UTEP, NMSU will not cut athletic programs as result of pandemic

College Sports

EL PASO, Texas (KTSM) – UTEP and New Mexico State will not be cutting athletic programs as a result of the coronavirus pandemic, both athletic directors confirmed to KTSM 9 Sports.

Four-year universities across the country are facing budget shortfalls stemming from the pandemic and have been forced to cut sports. According to the Associated Press, a total of 97 teams have been eliminated as of last Friday. That number is expected to surpass 100 by the end of the week.

UTEP and New Mexico State are facing the same budget issues every other athletic department is facing, but both universities are at the minimum number (16) of sports teams required to play FBS, Division I football.

“We’ve seen that [athletic departments cutting sports]. There’s rumors that a school in our own conference [WAC], Chicago State, is perhaps discontinuing a sport. We are at the minimum, so discontinuing a sport is not possible for us,” said New Mexico State Director of Athletics Mario Moccia. “When we had the last big budget crisis, equestrian was discontinued a few years ago. So now we have 16 sports and they’ll all be good to go.”

“Cutting sports is not on our agenda, thank goodness,” said UTEP Director of Athletics Jim Senter. “There’s no question, though, we’re going to have to make some budget cuts and tighten our belt because of the loss of revenue and what everybody is dealing with.”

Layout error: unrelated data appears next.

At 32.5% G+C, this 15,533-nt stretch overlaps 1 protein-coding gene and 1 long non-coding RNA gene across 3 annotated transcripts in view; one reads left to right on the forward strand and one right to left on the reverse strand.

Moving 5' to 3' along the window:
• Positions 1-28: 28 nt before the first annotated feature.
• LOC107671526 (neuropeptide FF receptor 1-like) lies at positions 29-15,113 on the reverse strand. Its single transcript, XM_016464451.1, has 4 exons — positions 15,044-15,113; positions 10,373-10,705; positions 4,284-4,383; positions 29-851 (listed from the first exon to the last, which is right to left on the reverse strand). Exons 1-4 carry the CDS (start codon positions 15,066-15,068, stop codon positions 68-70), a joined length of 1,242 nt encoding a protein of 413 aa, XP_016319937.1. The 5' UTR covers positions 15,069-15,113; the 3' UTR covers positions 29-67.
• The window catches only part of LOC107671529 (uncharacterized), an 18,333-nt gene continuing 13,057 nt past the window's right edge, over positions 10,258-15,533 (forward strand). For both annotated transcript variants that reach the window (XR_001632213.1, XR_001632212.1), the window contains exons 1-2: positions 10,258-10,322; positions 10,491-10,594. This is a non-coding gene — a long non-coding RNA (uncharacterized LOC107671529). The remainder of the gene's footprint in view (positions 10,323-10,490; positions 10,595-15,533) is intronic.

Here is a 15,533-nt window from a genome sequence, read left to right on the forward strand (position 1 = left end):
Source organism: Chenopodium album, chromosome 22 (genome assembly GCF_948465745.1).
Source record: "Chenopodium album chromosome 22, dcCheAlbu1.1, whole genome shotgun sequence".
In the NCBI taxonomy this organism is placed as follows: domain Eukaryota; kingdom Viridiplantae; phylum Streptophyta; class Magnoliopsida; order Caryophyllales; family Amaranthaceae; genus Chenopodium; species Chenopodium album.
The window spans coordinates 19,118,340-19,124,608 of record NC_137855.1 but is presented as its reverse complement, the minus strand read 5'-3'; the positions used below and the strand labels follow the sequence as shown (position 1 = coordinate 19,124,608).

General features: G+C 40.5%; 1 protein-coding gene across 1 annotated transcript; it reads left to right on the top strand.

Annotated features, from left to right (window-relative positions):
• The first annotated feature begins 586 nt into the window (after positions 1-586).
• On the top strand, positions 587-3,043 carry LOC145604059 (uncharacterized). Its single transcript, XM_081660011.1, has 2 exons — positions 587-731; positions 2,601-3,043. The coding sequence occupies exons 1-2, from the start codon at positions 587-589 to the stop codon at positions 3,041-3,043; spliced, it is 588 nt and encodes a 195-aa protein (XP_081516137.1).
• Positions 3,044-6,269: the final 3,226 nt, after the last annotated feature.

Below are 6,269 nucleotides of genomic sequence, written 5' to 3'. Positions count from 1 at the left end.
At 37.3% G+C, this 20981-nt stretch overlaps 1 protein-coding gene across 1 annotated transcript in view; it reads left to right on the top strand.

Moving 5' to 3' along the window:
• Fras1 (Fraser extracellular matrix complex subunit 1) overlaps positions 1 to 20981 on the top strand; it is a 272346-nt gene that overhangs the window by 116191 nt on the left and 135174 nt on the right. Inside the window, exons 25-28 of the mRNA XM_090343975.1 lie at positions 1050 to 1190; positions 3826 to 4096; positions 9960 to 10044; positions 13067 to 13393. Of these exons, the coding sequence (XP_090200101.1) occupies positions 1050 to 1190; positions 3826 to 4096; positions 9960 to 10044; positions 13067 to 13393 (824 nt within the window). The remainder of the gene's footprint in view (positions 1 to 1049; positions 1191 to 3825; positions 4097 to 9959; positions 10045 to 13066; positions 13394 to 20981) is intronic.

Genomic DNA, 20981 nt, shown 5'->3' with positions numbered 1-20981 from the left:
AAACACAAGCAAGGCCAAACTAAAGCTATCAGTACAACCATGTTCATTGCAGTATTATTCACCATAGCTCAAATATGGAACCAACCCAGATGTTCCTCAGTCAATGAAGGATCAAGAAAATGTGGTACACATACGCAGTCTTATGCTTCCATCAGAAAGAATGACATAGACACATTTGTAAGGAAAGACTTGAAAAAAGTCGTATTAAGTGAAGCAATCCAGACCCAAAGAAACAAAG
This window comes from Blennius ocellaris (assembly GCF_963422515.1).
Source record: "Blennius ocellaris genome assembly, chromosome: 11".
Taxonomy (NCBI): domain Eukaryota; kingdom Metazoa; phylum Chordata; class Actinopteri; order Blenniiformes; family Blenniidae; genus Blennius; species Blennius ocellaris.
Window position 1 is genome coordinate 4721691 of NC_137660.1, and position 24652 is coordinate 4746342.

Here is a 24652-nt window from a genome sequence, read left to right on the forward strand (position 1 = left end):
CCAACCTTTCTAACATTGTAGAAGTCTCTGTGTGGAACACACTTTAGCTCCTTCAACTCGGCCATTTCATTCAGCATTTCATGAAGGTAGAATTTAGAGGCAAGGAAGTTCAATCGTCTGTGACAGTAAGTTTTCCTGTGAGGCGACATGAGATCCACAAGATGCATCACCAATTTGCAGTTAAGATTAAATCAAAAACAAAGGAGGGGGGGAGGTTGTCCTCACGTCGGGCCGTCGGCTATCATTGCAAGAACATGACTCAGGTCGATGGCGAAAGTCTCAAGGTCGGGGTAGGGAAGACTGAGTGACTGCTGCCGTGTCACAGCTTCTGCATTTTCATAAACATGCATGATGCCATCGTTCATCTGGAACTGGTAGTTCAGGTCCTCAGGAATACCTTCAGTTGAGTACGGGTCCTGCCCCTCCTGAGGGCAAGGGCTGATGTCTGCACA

Generally speaking, football and basketball are the only revenue sports for Group of Five conference schools like UTEP in Conference USA. The same can be said for New Mexico State, a football independent, and a member of the Western Athletic Conference in all other sports. That means every other sport costs the university money and that number can exceed over $1 million per sport, every year.

“What most people don’t know and what the general public just doesn’t think is that this is real money. It costs real money to run these programs,” said Senter. “Very rarely do you find a program doesn’t cost you $500,000 [per year]. Most of them are pushing $1 million. If you are upside-down $2, $3, even $4 million – there’s only so many places you can go to make a cut.”

Not all budgets are created equal, though. As it stands, no Power Five conference school has been forced to make a cut.

Of the 19 Division I teams to have been cut thus far, 15 of those are men’s sports while the other four are women’s sports.

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